Economic growth in Africa rebounds, but not fast enough -Sub-Saharan Africa projected to reach 3.1 percent in 2018 and to average 3.6 percent for the period, 2019-2020
Africa is showing signs of economic growth but the growth is not fast enough, the World Bank has stated.
This was the general feeling at the recent launch of Africa’s Pulse, a bi-annual analysis of the state of African economies conducted by the World Bank, held in Gaborone, Botswana recently.
The launch of the 2018 issue of Africa’s Pulse focused on the role of innovation in accelerating electrification in Sub-Saharan Africa, and its implications for achieving inclusive economic growth and poverty reduction.
Speaking at the event, World Bank Chief Economist for the Africa Region, Albert G. Zeufack said the Sub-Saharan Africa’s economic growth is projected to reach 3.1 percent in 2018, and to average 3.6 percent in 2019–2020.
The growth forecasts are premised on expectations that oil and metals prices would remain stable, and that governments in the region would implement reforms to address macroeconomic imbalances and boost investment.
“Growth has rebounded in Sub-Saharan Africa, but not fast enough. We are still far from pre-crisis growth levels,” said the Chief Economist who further stated that African Governments must speed up and deepen macroeconomic and structural reforms to achieve high and sustained levels of growth as well as fully embrace technology and leveraging innovation, something, he said, could boost productivity across and within sectors, and accelerate Africa’s much needed economic growth.
Part of a statement from the World Bank reads, “The moderate pace of economic expansion reflects the gradual pick-up in growth in the region’s three largest economies, Nigeria, Angola and South Africa. Elsewhere, economic activity will pick up in some metals exporters, as mining production and investment rise.”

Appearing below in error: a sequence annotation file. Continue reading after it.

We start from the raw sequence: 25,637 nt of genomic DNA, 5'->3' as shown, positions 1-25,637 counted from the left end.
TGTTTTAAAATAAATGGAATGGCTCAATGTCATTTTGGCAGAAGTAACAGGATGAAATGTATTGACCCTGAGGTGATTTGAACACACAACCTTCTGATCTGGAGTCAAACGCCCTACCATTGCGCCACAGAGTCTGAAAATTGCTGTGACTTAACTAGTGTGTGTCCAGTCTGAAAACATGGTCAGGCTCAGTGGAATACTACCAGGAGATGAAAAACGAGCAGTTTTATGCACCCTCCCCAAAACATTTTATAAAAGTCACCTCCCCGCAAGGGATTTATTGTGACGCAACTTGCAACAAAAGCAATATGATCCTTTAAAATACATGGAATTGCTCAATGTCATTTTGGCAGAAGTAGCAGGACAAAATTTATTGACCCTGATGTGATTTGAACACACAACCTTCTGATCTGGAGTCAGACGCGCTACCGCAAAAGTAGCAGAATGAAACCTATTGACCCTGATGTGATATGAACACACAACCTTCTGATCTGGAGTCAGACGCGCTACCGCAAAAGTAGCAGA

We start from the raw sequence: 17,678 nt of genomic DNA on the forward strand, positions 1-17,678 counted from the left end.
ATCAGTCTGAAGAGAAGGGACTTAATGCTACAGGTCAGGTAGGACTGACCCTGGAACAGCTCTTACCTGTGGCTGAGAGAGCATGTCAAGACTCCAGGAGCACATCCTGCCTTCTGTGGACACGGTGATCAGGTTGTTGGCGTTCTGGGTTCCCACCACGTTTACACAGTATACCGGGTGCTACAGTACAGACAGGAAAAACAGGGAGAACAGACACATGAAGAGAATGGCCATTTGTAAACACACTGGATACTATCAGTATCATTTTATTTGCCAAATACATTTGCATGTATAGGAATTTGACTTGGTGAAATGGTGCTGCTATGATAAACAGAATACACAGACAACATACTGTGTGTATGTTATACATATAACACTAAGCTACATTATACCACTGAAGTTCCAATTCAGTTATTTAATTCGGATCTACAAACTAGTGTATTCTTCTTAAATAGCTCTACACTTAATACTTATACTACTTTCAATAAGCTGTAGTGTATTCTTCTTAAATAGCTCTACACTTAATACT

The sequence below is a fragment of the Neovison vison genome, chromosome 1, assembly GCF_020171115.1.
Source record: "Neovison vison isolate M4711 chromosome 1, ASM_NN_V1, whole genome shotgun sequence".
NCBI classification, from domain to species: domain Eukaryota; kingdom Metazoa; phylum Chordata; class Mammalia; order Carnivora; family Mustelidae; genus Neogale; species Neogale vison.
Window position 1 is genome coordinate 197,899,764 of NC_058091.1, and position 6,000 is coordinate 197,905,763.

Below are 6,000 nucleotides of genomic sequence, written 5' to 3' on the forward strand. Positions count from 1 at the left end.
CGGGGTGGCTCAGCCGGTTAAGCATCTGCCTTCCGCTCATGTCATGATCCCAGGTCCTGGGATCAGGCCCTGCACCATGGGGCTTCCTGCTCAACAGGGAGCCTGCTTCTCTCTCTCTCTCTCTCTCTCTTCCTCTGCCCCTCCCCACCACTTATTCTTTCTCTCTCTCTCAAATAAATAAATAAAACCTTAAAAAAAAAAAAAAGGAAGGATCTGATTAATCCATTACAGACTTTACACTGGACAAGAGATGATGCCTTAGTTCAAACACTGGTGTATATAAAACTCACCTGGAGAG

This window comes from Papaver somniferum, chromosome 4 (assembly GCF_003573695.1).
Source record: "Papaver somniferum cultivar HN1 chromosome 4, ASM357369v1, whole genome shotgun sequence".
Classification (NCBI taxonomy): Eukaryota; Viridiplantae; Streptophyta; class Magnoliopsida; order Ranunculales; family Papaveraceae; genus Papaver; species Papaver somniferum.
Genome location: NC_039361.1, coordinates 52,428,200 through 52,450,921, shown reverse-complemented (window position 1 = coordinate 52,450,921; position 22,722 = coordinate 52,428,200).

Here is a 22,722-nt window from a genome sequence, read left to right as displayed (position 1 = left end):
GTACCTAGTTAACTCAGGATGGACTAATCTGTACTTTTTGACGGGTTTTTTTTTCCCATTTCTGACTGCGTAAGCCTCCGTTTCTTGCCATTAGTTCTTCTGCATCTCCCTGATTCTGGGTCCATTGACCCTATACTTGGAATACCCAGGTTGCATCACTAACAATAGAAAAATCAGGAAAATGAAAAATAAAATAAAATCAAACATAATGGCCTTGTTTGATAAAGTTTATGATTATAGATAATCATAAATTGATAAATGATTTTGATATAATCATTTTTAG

Among non-resource intensive countries, solid growth, supported by infrastructure investment, will continue in the West African Economic and Monetary Union (WAEMU), led by Côte d’Ivoire and Senegal.
“Growth prospects have strengthened in most of East Africa, owing to improving agriculture sector growth following droughts and a rebound in private sector credit growth; in Ethiopia, growth will remain high, as government-led infrastructure investment continues,” the statement continues.
Speaking to the topic, Author of the report and World Bank Lead Economist, Punam Chuhan-Pole said for many African countries, the economic recovery is vulnerable to fluctuations in commodity prices and production.
“This underscores the need for countries to build resilience by pushing diversification strategies to the top of the policy agenda,” said Chuhan-Pole.
The leading economist noted that public debt relative to GDP is rising in the region, and the composition of debt has changed as countries have shifted away from traditional concessional sources of financing toward more market-based ones.
“Higher debt burdens and the increased exposure to market risks raise concerns about debt sustainability as 18 countries were classified at high-risk of debt distress in March 2018, compared with eight in 2013,” she revealed.